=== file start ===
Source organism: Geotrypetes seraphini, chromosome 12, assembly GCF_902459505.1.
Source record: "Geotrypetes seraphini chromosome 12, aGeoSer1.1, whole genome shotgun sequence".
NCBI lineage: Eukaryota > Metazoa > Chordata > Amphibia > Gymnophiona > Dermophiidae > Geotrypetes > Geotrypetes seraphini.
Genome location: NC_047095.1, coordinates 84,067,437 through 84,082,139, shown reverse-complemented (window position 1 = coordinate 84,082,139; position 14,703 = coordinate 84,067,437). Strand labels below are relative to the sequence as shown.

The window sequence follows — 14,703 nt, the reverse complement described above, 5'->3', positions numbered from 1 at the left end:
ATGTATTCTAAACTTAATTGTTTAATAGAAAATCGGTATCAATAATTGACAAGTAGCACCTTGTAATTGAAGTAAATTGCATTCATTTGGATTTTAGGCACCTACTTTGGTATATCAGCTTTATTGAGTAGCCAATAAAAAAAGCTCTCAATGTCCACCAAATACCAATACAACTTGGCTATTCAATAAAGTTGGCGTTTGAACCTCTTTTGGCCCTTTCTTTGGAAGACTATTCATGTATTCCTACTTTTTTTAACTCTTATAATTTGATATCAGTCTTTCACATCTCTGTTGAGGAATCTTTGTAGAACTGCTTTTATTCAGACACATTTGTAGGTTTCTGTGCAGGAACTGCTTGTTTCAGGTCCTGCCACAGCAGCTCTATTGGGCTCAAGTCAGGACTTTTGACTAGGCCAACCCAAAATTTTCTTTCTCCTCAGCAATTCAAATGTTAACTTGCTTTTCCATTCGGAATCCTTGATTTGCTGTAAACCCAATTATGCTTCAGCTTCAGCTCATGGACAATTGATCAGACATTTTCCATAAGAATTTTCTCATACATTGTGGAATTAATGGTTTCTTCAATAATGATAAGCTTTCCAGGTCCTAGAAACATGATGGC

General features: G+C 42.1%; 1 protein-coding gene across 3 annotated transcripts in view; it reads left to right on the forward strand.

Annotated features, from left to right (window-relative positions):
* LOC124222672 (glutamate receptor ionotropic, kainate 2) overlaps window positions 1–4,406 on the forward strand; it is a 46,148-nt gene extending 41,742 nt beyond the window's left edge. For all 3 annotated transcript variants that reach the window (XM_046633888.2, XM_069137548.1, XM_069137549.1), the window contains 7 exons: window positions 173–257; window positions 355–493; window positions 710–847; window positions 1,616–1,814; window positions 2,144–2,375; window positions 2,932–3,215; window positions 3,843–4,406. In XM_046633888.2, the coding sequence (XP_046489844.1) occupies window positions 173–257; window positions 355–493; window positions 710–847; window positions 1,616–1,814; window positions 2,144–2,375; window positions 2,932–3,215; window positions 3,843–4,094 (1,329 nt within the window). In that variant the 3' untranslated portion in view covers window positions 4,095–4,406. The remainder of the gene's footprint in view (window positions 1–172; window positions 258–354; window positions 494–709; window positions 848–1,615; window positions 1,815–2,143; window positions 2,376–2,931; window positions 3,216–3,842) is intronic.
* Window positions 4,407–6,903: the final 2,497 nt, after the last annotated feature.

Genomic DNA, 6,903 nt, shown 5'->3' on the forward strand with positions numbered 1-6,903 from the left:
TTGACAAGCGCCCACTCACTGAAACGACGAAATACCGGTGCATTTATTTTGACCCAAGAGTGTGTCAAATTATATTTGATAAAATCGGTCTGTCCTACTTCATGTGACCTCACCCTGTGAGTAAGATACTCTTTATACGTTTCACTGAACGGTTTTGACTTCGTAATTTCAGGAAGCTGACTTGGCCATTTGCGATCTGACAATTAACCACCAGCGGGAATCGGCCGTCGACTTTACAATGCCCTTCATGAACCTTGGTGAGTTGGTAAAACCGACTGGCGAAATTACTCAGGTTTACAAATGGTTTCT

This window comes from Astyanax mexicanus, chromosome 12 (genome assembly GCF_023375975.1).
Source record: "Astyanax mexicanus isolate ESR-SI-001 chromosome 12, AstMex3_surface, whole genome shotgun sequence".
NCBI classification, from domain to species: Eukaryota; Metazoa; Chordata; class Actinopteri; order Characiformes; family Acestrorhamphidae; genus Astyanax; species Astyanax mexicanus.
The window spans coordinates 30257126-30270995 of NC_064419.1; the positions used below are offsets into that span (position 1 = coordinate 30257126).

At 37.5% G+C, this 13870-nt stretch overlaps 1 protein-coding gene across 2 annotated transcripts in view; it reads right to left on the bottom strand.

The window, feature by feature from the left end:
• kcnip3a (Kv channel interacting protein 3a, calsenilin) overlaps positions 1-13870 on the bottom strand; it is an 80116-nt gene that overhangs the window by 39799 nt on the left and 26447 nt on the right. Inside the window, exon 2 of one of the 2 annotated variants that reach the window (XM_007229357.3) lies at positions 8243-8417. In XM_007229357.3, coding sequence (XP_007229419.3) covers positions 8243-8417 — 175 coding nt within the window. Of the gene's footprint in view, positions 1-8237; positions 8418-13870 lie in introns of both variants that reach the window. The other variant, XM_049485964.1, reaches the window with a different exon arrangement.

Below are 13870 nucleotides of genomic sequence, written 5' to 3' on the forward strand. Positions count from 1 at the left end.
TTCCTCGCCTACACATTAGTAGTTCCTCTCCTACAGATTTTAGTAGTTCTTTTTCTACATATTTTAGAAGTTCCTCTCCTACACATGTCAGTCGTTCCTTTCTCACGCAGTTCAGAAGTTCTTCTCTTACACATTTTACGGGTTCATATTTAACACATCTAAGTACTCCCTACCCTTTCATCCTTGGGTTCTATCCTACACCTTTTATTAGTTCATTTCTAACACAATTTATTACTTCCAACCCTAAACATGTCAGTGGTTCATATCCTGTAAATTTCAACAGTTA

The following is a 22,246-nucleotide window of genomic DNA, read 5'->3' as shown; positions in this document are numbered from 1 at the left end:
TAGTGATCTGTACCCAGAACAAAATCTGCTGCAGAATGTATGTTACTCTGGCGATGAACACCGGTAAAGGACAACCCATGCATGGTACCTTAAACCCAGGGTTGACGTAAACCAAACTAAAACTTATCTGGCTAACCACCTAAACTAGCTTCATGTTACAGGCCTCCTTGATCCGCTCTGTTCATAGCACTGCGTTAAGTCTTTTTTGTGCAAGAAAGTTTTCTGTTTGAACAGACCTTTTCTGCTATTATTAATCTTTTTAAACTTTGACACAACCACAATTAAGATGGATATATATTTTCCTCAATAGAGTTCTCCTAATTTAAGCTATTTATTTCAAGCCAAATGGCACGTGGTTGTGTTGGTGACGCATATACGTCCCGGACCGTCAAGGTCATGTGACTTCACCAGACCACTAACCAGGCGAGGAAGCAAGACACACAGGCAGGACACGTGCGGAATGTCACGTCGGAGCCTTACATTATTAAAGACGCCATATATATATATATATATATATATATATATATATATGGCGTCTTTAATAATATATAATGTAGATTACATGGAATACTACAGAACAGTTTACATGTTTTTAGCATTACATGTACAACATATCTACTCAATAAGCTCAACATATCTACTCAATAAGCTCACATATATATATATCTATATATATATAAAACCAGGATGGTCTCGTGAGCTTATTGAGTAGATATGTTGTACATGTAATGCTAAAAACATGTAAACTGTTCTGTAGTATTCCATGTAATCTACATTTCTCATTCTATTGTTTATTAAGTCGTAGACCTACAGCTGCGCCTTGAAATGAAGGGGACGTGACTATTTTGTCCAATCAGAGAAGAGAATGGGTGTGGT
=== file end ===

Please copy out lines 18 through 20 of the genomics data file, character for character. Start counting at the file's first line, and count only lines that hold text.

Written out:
The window, feature by feature from the left end:
• kcnip3a (Kv channel interacting protein 3a, calsenilin) overlaps positions 1-13870 on the bottom strand; it is an 80116-nt gene that overhangs the window by 39799 nt on the left and 26447 nt on the right. Inside the window, exon 2 of one of the 2 annotated variants that reach the window (XM_007229357.3) lies at positions 8243-8417. In XM_007229357.3, coding sequence (XP_007229419.3) covers positions 8243-8417 — 175 coding nt within the window. Of the gene's footprint in view, positions 1-8237; positions 8418-13870 lie in introns of both variants that reach the window. The other variant, XM_049485964.1, reaches the window with a different exon arrangement.

Below are 13870 nucleotides of genomic sequence, written 5' to 3' on the forward strand. Positions count from 1 at the left end.